Tele Sales Would you agree that it’s not easy to make a tele sales call?

Of course, it's tougher than ever. There are all kinds of "studies" that say it takes five, eight, 11, 23 or more effective to use the phone.

In this article, I’m not going to go the entire tele sales process or psychology used, but I will go through a bit of it.

OK then. pick a number from your database . . . whatever one you choose,

So here's my question:

Even though you’ve made the call, why do you want to get off of it quickly?

You don’t know!

But it happens all of the time. Particularly with new sales reps who are prospecting. Often they are so surprised they got someone on the phone who will talk to them, they are not prepared to take it further.

Once they finally get a decision maker, they begin the call, then move into something like, "Well, I'd like to schedule a time with you to do a web demo." Or, "I'd like to email you some material and then call you back."

Here, I’m not going to go through being prepared, rehearsed, having a reason for the call, an objective, a sub objective and so on.

Here's my philosophy: If the music is still playing, stay on the dance floor. Take the call as far as you possibly can. Don't be the one to end the call. If what you have to say and ask is of interest and value, they will stay on the phone with you. After all, they answered the call, didn't they?

The Weak Follow-Up Call

In addition to now proactively stretching out your sales cycles, needlessly wasting your time with some people who will never buy from you, not taking the first call further sets up a weak follow up call.

Many reps send out literature, white papers, web links, samples etc. after a brief prospecting telephone call, and start out the follow-up call with the standard opening:

"Hi, I was checking to make sure you received the information I sent."  Then they follow with the equally ineffective,  "Uh, do you have any questions?"

After hearing "No, no questions," they end with,

"Well, keep us in mind if you ever need anything."

The listener, trying to sound as sincere as he can while lying (or laughing) responds,  "Oh, OK, I will."

Useless, ineffective and a total waste of time, as well as being a morale destroyer for your rep.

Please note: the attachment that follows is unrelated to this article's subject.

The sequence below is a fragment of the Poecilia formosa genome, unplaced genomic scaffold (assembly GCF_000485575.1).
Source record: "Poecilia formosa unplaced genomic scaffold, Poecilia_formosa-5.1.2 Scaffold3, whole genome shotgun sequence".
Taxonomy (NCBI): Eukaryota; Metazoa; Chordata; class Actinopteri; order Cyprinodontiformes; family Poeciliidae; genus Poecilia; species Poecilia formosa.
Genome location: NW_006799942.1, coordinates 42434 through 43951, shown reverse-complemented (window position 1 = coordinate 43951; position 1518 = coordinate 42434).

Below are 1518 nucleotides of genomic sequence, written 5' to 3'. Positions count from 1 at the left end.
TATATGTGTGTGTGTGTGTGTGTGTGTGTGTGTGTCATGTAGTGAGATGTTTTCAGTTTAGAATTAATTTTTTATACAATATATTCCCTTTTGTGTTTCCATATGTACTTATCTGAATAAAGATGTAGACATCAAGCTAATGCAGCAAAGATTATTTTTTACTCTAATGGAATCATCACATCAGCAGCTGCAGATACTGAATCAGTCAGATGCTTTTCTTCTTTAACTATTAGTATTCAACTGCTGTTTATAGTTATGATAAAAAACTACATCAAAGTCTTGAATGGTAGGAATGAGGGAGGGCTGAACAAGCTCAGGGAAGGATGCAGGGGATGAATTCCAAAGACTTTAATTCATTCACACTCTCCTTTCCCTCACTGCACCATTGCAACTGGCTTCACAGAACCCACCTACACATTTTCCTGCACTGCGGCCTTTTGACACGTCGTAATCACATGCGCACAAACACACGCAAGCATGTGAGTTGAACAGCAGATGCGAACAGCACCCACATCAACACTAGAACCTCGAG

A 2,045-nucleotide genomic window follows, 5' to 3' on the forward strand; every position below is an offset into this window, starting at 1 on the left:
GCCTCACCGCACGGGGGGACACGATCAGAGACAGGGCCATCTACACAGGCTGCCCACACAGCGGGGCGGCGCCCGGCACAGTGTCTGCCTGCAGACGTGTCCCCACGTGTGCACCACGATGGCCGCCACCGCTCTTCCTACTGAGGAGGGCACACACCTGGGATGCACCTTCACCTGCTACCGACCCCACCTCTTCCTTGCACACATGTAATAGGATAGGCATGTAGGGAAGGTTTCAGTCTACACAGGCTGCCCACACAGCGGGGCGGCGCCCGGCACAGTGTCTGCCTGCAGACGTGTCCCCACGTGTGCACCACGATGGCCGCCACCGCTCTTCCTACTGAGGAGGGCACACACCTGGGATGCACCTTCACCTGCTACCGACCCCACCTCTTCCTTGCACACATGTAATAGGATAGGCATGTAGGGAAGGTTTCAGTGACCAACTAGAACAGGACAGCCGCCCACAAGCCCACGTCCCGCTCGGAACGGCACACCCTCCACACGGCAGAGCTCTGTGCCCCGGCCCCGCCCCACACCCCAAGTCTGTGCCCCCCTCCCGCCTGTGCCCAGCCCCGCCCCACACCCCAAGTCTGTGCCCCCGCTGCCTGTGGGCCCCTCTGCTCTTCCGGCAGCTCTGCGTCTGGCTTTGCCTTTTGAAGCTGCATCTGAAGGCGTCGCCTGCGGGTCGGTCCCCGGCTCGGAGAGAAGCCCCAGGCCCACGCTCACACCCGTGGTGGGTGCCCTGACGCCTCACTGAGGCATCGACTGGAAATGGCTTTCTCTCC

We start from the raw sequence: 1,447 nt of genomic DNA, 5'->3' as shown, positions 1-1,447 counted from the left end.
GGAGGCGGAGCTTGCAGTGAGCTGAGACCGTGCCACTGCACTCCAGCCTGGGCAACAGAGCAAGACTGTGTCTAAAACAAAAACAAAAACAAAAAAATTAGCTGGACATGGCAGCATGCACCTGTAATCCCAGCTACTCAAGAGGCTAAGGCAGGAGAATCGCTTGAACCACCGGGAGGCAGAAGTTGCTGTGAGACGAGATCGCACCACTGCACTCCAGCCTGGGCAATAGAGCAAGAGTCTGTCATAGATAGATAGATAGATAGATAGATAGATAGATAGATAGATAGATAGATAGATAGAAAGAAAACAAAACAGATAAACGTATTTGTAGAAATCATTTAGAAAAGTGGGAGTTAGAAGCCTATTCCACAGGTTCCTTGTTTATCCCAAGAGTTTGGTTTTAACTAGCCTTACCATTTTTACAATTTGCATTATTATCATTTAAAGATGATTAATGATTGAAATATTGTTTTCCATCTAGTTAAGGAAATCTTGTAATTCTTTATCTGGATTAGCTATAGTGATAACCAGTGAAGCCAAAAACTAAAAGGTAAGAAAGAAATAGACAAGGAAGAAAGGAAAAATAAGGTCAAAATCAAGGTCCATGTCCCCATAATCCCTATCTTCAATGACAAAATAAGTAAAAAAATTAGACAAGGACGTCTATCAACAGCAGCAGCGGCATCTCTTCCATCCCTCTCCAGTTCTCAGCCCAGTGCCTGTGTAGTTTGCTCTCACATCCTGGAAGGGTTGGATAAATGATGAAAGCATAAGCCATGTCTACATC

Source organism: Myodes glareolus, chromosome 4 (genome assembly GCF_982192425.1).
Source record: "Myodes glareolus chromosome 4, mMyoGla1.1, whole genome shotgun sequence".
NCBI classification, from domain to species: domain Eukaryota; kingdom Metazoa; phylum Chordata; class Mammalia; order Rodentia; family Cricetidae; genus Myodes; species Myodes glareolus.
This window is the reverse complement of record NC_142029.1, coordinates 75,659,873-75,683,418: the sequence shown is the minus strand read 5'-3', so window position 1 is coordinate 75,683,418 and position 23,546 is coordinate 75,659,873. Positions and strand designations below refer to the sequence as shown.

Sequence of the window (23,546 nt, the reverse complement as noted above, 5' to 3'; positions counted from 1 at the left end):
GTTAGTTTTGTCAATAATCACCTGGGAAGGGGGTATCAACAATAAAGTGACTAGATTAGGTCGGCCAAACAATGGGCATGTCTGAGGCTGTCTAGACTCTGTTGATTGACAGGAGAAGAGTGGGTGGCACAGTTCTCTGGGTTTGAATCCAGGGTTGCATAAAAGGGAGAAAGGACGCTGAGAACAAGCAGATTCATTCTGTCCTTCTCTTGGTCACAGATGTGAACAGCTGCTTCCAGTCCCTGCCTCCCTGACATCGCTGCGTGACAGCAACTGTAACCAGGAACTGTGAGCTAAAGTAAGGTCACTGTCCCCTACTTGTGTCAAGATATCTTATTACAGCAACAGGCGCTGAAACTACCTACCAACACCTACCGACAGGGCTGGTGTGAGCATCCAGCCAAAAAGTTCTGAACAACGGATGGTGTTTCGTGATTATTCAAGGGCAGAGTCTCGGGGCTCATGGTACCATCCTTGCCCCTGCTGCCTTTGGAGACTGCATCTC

So, let’s look at it.  Because the initial call was ineffective and was prematurely stopped, the follow-up is not much warmer than the first call, and the use of go-nowhere, rejection-inducing approaches and questions on the follow-up. Here are ways to correct both of these problems.

As I said above, go further on the first call. Granted, unless you are selling something simple and your sales process is transactional, you indeed probably do have a multiple call process.

With that said, be sure it's even worth it for you to enter them into your funnel and agree to call back. You should have some variation of these criterion as part of your follow-up litmus test.

  • The prospect will do something between the initial call and the scheduled follow-up that would make this call worthwhile, such as check your prices vs. what they pay, or use the sample you send, or,
  • A future event will take place that would make the follow-up more appropriate, such as a new budget year beginning, adding more personnel, etc.
  • Next, the opening of the call needs to bring them into a conversation that readdresses the hot points fuelling their interest in the last call, and also serves to move the process closer to the ultimate objective you're seeking (the sale or appointment)
  • Here's a simple format for the opening.
    • Identification. The easy part. Name and company will do: "Hi Pat, this is Bob Tallent from DPNlive."
    • Bridge. You need to bring them back to where they were emotionally when you ended the previous call. Remind them of their interest. "...I'm calling to pick up where we left off last week, where we went through the benefits you'd receive from . . ."
    • The Agenda for This Call. This part needs to be proactive:
      "I'd like to go through the material I sent you to point out the precise cost-cutting features that apply specifically . . ."
    • Other proactive words and phrases include, "discuss," "analyse," "cover," "review," and "walk through."
    • Also include some value-added reason for this call. This way, if their interest has waned since the last contact, and/or they didn't follow through with what they said they'd do (which happens quite often) you still have a basis for continuing this contact.
      For example,
      "And I also did some research and came up with a few other examples of something you showed interest in the last time we spoke: how other printers have used this process."

To summarize, take advantage of the opportunity when you do get a decision maker on the phone. Move the process as far as you can, have a good reason for following up, and you will turn prospects into customers more quickly, and not waste time with those who will never buy from you.

Make it your best week ever!


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